When it comes to heat, the human body is significantly more resilient – it’s the moisture that makes it harder to cool. And humidity, driven by climate change, is rising.
A measure of the combination of heat and humidity is called “wet-bulb temperature”, which is determined by the complete wrap Wet lamp around thermometer bulb. Scientists are using this metric to find out which areas of the world could be most dangerous for humans.
A term that we rarely hear, wet-bulb temperature reflects not only heat, but also how much water is in the air. The higher the number Sweat evaporates and cools the body.
[Wet-bulb temperature is important, climate experts say. So what is it?]
Radley Horton, a professor at Columbia University’s Lamont-Doherty Earth Observatory, says at a certain threshold of heat and humidity, “it is no longer possible to be able to sweat fast enough to resist excess heat.”
Scientists have found that Mexico and Central America, the Persian Gulf, India, Pakistan and Southeast Asia are focusing on this margin before the end of this century.
“Humid heat risks are grossly devalued today and will increase dramatically in the future,” Horton said. “As locations around the world experience previously rare or unprecedented extreme experiences with increasing frequency, we run the risk that our previous messages about extreme heat risks – already sadly inadequate – will fall short of being marked.”
You might think that being near the beach would be a great way to catch the sea breeze and cool it down. But Horton said the extreme conditions are close to the water Things can get worse. As the temperature rises, water evaporates, adding moisture to the air.
“If you were to sit in a town on the shores of the Persian Gulf, the sea breeze could be a deadly wind,” he said.
To better understand why these places are becoming too hot and humid for human endurance, you must first understand how the body cools itself.
The weight-bulb temperature that marks the upper limit of what the human body can handle is 95 degrees Fahrenheit (35 Celsius). But any temperature above 86 degrees Fahrenheit (30 Celsius) can be dangerous and deadly. Horton and other scientists noted in a 2020 study that these temperatures are occurring with increasing frequencies in different parts of the world. To put it mildly, the highest wet-bulb temperature recorded in the Washington area, known for its dirty, unbearable summers, was 87.2 degrees (30.7 Celsius).
“Extremely humid heat has more than doubled in frequency overall since 1979,” the study authors wrote.
These conditions have reached critical levels in places such as South Asia and the Middle East, and by 2075 it could have passed more regularly, scientists say.
Horton and his colleagues observed that parts of the United Arab Emirates and Pakistan have crossed the 95 degree mark for one or two hours more than three times since 1987.
In the Mexican state of Sonora, off the coast of California, scientists are also seeing a “very significant” increase in wet-bulb and air temperatures, said Tereza Cavajos, a senior researcher in the Department of Physical Oceanography at Ensenadar. Center for Scientific Research and Higher Education.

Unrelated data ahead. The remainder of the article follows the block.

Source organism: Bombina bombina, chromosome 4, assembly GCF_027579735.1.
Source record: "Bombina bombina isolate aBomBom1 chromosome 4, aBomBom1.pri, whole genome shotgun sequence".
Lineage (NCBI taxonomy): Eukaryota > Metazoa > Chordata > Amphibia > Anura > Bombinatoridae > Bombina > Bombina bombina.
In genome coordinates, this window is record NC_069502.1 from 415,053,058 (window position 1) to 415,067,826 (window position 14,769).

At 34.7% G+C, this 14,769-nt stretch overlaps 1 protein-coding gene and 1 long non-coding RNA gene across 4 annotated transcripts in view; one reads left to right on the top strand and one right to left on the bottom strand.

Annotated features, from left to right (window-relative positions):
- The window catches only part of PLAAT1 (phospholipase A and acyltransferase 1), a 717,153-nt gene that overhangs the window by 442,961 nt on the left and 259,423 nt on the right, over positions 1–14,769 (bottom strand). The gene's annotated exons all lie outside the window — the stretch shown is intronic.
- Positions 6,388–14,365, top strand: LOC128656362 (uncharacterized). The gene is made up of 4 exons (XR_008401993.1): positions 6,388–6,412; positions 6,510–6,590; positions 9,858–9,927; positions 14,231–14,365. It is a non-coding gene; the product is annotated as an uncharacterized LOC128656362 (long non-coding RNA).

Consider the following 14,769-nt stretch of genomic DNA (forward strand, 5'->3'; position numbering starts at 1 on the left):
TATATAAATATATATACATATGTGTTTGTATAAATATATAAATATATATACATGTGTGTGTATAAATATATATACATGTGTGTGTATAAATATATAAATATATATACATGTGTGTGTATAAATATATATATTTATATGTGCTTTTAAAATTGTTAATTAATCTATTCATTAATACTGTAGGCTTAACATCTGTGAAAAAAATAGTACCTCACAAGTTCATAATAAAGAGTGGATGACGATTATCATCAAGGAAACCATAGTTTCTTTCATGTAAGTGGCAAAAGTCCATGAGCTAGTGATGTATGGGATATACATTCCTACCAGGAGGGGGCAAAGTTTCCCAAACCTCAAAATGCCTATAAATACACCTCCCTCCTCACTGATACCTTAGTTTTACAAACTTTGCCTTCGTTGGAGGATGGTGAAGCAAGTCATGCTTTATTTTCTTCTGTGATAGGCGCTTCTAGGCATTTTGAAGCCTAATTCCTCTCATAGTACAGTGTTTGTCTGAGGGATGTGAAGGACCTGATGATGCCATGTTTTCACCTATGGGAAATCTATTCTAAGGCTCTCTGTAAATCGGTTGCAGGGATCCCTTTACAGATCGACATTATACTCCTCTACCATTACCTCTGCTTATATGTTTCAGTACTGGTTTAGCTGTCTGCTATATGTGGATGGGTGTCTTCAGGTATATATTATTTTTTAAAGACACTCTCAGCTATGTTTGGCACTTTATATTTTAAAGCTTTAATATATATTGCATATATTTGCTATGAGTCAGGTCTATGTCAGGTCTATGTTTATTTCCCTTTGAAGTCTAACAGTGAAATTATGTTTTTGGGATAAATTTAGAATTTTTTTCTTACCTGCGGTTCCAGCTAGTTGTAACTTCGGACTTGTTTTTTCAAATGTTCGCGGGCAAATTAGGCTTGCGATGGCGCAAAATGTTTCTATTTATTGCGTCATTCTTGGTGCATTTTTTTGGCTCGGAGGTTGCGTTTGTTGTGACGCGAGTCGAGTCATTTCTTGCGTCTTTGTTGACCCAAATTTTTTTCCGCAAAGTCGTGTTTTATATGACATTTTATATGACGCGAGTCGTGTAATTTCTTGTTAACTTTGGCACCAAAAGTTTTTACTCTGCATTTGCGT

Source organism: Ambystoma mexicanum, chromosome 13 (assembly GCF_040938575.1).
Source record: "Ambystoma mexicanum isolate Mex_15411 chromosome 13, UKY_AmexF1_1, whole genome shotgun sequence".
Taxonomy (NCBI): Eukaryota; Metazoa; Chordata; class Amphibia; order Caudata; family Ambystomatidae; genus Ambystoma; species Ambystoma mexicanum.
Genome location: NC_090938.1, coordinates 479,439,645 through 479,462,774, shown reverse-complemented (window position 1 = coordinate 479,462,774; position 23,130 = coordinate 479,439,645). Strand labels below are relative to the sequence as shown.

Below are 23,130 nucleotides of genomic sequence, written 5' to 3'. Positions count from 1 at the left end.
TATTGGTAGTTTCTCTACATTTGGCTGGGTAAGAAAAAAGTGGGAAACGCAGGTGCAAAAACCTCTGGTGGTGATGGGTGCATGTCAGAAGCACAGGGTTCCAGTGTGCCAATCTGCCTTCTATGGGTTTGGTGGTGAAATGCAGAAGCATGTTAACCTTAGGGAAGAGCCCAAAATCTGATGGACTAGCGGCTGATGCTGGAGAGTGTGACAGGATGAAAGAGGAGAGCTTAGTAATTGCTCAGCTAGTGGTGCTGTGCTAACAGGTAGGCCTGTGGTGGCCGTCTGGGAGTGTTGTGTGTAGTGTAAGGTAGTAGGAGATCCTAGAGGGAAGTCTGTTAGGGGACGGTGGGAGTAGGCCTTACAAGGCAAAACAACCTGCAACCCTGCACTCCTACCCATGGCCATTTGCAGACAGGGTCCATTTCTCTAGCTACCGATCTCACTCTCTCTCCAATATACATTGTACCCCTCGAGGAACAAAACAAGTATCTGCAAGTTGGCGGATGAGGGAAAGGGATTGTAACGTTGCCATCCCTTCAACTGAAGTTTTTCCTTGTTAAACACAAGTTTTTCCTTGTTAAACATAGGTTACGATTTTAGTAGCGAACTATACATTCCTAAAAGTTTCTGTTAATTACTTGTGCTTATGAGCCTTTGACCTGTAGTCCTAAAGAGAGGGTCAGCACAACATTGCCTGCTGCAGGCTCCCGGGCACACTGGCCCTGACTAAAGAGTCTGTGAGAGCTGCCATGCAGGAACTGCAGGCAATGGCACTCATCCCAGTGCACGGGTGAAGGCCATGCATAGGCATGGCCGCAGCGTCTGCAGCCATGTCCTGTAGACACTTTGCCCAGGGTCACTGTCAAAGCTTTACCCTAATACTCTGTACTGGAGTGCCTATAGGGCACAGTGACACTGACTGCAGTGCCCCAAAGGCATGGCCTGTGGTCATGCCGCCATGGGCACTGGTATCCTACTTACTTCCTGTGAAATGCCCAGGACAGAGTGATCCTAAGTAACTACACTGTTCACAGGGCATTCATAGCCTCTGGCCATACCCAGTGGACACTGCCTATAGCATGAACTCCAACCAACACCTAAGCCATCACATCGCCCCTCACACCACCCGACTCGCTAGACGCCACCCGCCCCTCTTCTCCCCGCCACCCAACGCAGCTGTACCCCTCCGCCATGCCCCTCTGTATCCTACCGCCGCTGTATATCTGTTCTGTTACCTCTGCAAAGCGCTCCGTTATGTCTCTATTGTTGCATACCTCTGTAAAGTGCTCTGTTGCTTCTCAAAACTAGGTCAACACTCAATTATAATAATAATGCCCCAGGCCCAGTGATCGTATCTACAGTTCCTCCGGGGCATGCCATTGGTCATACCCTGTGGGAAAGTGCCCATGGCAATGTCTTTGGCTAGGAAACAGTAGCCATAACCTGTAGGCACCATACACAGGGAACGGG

In summer, some parts of the bay can reach temperatures of 86 to 87.8 degrees Fahrenheit (30 to 31 degrees Celsius), causing water to evaporate more quickly. The combination of warm water and the rising heat trend in Sonora is pushing wet-bulb temperatures to dangerous levels.
“Only a 1 or 2 degree Celsius increase could be the tipping point for changing the effect,” Cavajos said.
The scorching heat is making life difficult, especially for communities that lack the resources to provide relief.
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Why some will survive and some will die
Even below this threshold, hard work for the cooling body. Trying to fight the effects of heat puts pressure on your heart and kidneys. In extreme heat, human limbs begin to malfunction. If you have a pre-existing condition, chances are higher.
In heatwave, extreme conditions cause many deaths due to health problems.
“It’s very clear during heat waves, more people die of heat stroke,” said Zachary Schlader, an associate professor at Indiana University Bloomington, focusing on heat stress and the human body. But even more deaths are due to heart attack. The body responds [to heat] In this way, it can weaken the limb. “
[How to cool your home without relying on air conditioning]
There are some easy ways to take care of your body during heat waves.
Protecting oneself from such pressures is inextricably linked with socio-economic status and wealth.
“The poorest people are the most at risk, and they are already suffering,” Cavajos said.
In regions such as the Persian Gulf, extreme heat is new normal: Qatar has adapted to the blistering climate so extensively that it regulates outside air conditioning. But not everyone has access to an outside air conditioner, which includes all the amenities that are created. When the rich country began construction on the venue for the 2022 World Cup, it faced a controversy over its treatment of stadium construction workers.
In 2019, the United Nations warned that during the four warmest months of the year, workers outside Qatar were working in “significant occupational heat stress conditions.”
Qatar imposed regulations in May extending the deadline, which prohibits outside labor from 10 a.m. to 3:30 p.m. in the warmer months of the year, as well as any work if the wet-bulb temperature exceeds an estimated 89 degrees. Fahrenheit.
Survival depends solely on your position in society and what it offers: access to air conditioning, heated homes, jobs that do not require extreme physical exertion under the sun, and policies to protect you from dangerous situations.
“As human beings, we have learned to adapt,” Cavajos said. “The problem is the cost. Some will not survive. ”